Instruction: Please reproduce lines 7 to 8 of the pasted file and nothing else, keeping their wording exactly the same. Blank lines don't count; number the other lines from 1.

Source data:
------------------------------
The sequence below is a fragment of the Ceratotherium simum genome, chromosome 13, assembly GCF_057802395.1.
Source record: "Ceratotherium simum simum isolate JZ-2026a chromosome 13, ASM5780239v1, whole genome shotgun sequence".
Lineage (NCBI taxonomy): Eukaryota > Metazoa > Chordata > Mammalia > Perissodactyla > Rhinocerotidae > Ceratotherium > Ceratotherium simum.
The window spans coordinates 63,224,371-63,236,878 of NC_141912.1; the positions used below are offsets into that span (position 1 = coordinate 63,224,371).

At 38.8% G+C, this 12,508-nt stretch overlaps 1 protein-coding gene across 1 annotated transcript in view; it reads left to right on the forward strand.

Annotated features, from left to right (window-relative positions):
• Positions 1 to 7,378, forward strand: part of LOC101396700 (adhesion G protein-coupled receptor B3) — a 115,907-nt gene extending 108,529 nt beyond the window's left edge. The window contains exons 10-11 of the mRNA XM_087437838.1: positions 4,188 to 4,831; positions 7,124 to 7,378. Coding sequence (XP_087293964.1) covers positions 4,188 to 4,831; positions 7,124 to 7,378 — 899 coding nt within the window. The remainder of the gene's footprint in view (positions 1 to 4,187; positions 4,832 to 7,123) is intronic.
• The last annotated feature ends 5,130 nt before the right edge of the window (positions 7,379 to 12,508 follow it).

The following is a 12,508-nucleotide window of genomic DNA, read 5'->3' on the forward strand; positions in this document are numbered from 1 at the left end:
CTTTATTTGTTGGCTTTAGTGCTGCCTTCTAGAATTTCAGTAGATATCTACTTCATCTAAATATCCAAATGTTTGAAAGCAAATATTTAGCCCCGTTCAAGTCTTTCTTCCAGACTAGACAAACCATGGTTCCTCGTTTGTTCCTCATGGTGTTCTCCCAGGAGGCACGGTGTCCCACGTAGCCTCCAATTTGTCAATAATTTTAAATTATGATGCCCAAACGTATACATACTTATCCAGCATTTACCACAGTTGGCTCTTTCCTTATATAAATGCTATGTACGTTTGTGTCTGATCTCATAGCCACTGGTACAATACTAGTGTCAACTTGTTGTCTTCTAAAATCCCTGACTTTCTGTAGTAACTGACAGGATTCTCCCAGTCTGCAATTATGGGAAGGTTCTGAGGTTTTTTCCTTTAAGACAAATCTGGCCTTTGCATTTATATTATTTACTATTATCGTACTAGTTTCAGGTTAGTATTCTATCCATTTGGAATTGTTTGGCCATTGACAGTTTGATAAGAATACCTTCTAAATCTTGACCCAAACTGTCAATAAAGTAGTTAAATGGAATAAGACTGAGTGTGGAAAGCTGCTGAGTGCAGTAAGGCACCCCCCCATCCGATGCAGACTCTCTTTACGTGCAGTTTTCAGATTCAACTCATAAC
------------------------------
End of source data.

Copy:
• Positions 1 to 7,378, forward strand: part of LOC101396700 (adhesion G protein-coupled receptor B3) — a 115,907-nt gene extending 108,529 nt beyond the window's left edge. The window contains exons 10-11 of the mRNA XM_087437838.1: positions 4,188 to 4,831; positions 7,124 to 7,378. Coding sequence (XP_087293964.1) covers positions 4,188 to 4,831; positions 7,124 to 7,378 — 899 coding nt within the window. The remainder of the gene's footprint in view (positions 1 to 4,187; positions 4,832 to 7,123) is intronic.
• The last annotated feature ends 5,130 nt before the right edge of the window (positions 7,379 to 12,508 follow it).